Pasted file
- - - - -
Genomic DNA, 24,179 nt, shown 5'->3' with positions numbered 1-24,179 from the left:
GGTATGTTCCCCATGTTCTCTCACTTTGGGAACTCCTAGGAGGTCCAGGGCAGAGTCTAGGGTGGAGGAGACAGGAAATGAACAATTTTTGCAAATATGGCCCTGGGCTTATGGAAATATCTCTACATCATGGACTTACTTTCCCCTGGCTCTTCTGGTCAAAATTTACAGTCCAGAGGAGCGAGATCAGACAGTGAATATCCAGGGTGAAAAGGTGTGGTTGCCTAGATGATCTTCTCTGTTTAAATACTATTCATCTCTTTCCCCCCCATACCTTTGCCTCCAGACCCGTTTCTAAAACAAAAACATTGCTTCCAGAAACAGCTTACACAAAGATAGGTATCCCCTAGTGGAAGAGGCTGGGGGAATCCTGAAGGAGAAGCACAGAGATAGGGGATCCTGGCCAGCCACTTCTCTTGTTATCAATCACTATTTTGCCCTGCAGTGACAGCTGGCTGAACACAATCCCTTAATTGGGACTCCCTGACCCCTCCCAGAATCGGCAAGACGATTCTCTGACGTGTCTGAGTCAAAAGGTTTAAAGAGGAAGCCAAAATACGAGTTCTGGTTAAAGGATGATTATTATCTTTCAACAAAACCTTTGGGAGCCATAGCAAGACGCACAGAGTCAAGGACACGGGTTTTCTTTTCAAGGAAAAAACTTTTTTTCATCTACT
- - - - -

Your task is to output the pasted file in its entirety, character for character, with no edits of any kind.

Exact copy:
Genomic DNA, 24,179 nt, shown 5'->3' with positions numbered 1-24,179 from the left:
GGTATGTTCCCCATGTTCTCTCACTTTGGGAACTCCTAGGAGGTCCAGGGCAGAGTCTAGGGTGGAGGAGACAGGAAATGAACAATTTTTGCAAATATGGCCCTGGGCTTATGGAAATATCTCTACATCATGGACTTACTTTCCCCTGGCTCTTCTGGTCAAAATTTACAGTCCAGAGGAGCGAGATCAGACAGTGAATATCCAGGGTGAAAAGGTGTGGTTGCCTAGATGATCTTCTCTGTTTAAATACTATTCATCTCTTTCCCCCCCATACCTTTGCCTCCAGACCCGTTTCTAAAACAAAAACATTGCTTCCAGAAACAGCTTACACAAAGATAGGTATCCCCTAGTGGAAGAGGCTGGGGGAATCCTGAAGGAGAAGCACAGAGATAGGGGATCCTGGCCAGCCACTTCTCTTGTTATCAATCACTATTTTGCCCTGCAGTGACAGCTGGCTGAACACAATCCCTTAATTGGGACTCCCTGACCCCTCCCAGAATCGGCAAGACGATTCTCTGACGTGTCTGAGTCAAAAGGTTTAAAGAGGAAGCCAAAATACGAGTTCTGGTTAAAGGATGATTATTATCTTTCAACAAAACCTTTGGGAGCCATAGCAAGACGCACAGAGTCAAGGACACGGGTTTTCTTTTCAAGGAAAAAACTTTTTTTCATCTACT